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Temporary pacemaker insertion for severe bradycardia following pneumoperitoneum during robot-assisted radical prostatectomy: a case report



Pneumoperitoneum to maintain a constant gas flow to assist various surgeries is known to cause severe bradycardia and has been linked to heart failure;; however, a recent study demonstrated that it is not linked to poorer surgical outcomes; accordingly, it does not require routine preventive measures. Thus, whether there is a link between sudden bradycardia development and surgical procedures is controversial. We report the case of severe bradycardia that occurred along with a complete atrioventricular block (CAVB) during peritoneum creation in robot-assisted radical prostatectomy (RARP).

Case presentation

A 72-year-old man presented at our hospital with prostate cancer and underwent RARP. After pneumoperitoneum, severe bradycardia and CAVB were observed; thus, the surgery was extended by inserting a temporary pacemaker (TPM).


Because of the difficulty in performing emergency procedures in robot-assisted surgeries, the current case is reported to provide an awareness that surgeons should be cautious of the possible complication of bradycardia and CAVB during such operations, and thus should take steps necessary for managing induction of such conditions.

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A report has indicated the existence of bradycardia during operation in various surgical fields because of vagal reflex caused by surgical stimulation or drugs [1]. Bradycardia during pneumoperitoneum manipulations is considered a sign for predicting unexpected cardiac arrest [2], and thus requires urgent measures and treatment. In fact, the incidence of cardiac arrest during laparoscopic surgery ranges from 0.002 to 0.02% [3]. However, a recent report indicated no possibility of bradycardia and subsequent risk of cardiac arrest associated with poorer surgical outcomes, and hence ruling out the requirement for routine prevention [4]. In this study, we treated a patient who exhibited severe bradycardia with a complete atrioventricular block (CAVB) during robot-assisted radical prostatectomy (RARP). The surgery was extended by insertion of a temporary pacemaker (TPM), which we report along with a review of related cases in the literature.

Case presentation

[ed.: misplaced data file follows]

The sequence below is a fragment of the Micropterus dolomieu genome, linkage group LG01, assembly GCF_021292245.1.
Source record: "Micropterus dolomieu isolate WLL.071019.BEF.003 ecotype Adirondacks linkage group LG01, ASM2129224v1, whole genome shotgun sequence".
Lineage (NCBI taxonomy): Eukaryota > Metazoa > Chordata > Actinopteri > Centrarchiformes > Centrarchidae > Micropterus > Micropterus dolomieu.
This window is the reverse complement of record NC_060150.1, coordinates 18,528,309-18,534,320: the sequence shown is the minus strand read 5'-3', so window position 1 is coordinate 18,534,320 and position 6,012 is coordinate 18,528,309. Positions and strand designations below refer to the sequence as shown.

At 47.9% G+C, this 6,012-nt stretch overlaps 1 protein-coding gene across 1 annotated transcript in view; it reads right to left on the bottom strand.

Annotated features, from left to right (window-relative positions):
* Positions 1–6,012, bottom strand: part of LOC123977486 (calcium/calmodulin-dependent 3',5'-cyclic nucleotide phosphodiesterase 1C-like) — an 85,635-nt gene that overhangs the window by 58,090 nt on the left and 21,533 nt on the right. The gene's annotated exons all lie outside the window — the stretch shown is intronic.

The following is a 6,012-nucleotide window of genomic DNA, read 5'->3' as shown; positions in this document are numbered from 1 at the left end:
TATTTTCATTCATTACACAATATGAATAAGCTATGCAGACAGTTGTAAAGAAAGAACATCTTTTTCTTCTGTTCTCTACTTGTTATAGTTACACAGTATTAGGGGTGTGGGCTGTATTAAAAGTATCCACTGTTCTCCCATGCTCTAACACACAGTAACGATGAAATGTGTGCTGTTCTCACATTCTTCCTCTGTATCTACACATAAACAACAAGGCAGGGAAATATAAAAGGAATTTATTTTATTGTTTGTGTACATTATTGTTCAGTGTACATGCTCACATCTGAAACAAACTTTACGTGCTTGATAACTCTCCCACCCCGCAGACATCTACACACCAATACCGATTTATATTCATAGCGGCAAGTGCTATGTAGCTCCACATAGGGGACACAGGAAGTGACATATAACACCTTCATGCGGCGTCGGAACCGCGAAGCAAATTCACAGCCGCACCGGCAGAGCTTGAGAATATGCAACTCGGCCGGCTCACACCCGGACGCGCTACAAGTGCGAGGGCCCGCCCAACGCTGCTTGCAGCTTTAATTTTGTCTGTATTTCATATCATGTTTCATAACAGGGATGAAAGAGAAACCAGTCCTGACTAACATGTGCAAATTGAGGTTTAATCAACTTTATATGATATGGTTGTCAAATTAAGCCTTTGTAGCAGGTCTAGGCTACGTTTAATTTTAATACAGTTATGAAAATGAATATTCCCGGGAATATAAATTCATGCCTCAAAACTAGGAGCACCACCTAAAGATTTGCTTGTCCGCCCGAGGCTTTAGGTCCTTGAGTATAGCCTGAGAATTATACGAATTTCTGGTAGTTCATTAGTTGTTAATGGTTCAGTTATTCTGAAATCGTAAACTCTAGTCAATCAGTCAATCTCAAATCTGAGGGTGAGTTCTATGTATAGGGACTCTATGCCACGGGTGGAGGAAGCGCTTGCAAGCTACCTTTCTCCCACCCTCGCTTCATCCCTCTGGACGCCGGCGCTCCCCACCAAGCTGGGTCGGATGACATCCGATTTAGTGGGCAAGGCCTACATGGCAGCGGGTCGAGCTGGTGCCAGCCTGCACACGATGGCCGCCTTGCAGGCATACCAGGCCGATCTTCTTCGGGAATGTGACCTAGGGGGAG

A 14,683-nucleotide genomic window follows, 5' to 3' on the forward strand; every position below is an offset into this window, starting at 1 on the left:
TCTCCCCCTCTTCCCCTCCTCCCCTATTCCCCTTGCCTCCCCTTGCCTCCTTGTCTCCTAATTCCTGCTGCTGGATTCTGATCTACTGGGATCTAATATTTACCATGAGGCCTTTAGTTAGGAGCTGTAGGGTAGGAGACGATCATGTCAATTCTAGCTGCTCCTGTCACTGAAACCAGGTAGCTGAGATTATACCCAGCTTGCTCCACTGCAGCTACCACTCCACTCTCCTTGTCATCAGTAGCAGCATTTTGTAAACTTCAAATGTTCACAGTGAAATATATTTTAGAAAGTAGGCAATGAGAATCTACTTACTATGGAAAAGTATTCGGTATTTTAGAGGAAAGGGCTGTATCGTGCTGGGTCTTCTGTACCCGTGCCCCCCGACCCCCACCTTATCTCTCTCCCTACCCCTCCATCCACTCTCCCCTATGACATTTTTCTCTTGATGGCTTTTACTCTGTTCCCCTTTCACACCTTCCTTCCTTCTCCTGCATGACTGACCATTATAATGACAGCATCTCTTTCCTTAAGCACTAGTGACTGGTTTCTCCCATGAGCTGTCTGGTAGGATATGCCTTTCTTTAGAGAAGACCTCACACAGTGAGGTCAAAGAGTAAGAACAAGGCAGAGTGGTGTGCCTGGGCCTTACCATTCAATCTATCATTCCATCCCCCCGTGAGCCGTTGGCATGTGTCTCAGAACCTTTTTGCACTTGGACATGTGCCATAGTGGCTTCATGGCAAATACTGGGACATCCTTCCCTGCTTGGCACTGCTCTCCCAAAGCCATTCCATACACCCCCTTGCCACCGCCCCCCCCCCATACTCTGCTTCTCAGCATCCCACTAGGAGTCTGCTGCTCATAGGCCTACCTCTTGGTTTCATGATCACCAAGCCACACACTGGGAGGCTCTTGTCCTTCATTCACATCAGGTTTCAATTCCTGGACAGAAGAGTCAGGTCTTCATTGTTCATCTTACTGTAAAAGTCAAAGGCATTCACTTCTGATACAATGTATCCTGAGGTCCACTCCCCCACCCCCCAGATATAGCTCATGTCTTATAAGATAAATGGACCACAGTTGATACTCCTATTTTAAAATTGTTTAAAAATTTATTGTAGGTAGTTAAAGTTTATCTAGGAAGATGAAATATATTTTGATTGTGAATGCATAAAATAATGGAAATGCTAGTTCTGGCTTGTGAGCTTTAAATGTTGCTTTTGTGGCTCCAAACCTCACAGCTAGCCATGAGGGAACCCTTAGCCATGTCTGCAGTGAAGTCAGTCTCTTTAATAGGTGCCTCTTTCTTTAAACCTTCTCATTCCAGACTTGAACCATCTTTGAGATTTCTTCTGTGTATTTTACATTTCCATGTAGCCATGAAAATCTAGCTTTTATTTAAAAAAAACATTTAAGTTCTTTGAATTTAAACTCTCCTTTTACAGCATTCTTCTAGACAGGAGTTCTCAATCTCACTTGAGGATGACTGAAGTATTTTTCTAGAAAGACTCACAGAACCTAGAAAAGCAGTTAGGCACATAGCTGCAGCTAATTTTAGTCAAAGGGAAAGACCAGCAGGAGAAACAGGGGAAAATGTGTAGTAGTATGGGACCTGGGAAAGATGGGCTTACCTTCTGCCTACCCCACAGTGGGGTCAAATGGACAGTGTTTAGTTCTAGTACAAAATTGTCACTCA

The patient was a 72-year-old man (height: 163 cm, weight: 69 kg) who presented at our facility with a diagnosis of cT2N0M0 prostate cancer. He was being treated at the department of cardiology for hypertension on an outpatient basis with paroxysmal atrial flutter (P-AFL) (Fig. 1a), for which he was taking oral calcium antagonists and direct oral anticoagulants. A first-degree atrioventricular block had been previously identified (Fig. 1b) with no subjective symptoms. Preoperative echocardiography revealed good cardiac function with no valvular disease. Under general anesthesia, RARP was performed using the da Vinci X® Surgical System (Intuitive Surgical, Sunnyvale, CA, USA). Pneumoperitoneum was commenced at a CO2 insufflation rate of 1L/min, which was changed to ~ 40 L/min ~ 1 min later. Intra-abdominal pressure was set to 10 mmHg. Then, systolic blood pressure was maintained at ≥ 100 mmHg. However, the patient's heart rate dropped to 30 bpm, indicating bradycardia, and on the electrocardiography monitor, CAVB was observed (Fig. 2). After lacing the ports for the robot-assisted surgery and adopting the Trendelenburg position of 22°, the patient developed bradycardia. Therefore, pneumoperitoneum was stopped and the patient was returned to a horizontal position. First, transcutaneous pacing was performed to temporarily enhance the heart rate because of the observed medical emergency. When the pacing was switched off, spontaneous circulation disappeared (for ≥ 3 s), which compelled us to recommence the pacing immediately and to perform pacing more reliably by inserting a TPM via the right internal jugular vein (Fig. 3), thus conducting the pacing at VVI set rate of 60 bpm. The patient's sustained stable hemodynamics with the TPM. Upon obtaining informed consent from the subject's family, surgery was performed as planned (operation duration: 313 min, duration of pneumoperitoneum: a total of 175 min, blood loss: 50 ml, and resected specimen: 100 g). After the surgery, while continuing to monitor our patient by electrocardiography, the pacing was gradually withdrawn. Electrocardiography performed on postoperative day 2 revealed no CAVB. Then, the patient's heart rate did not go below 40 bpm, and coronary angiography (CAG) performed on postoperative day 6 showed no predominant lesion. Accordingly, the Department of Cardiology deemed the insertion of the permanent pacemaker to be unnecessary; thus, the TPM was removed, and on postoperative day 9, the subject was discharged, as planned. The radical prostatectomy specimen was then diagnosed as adenocarcinoma with Gleason Score 3 + 4 and pT2c EPE0 RM0. At present, one year after surgery, there has been no recurrence of prostate cancer, and the subject is progressing without any arrhythmia-related symptoms.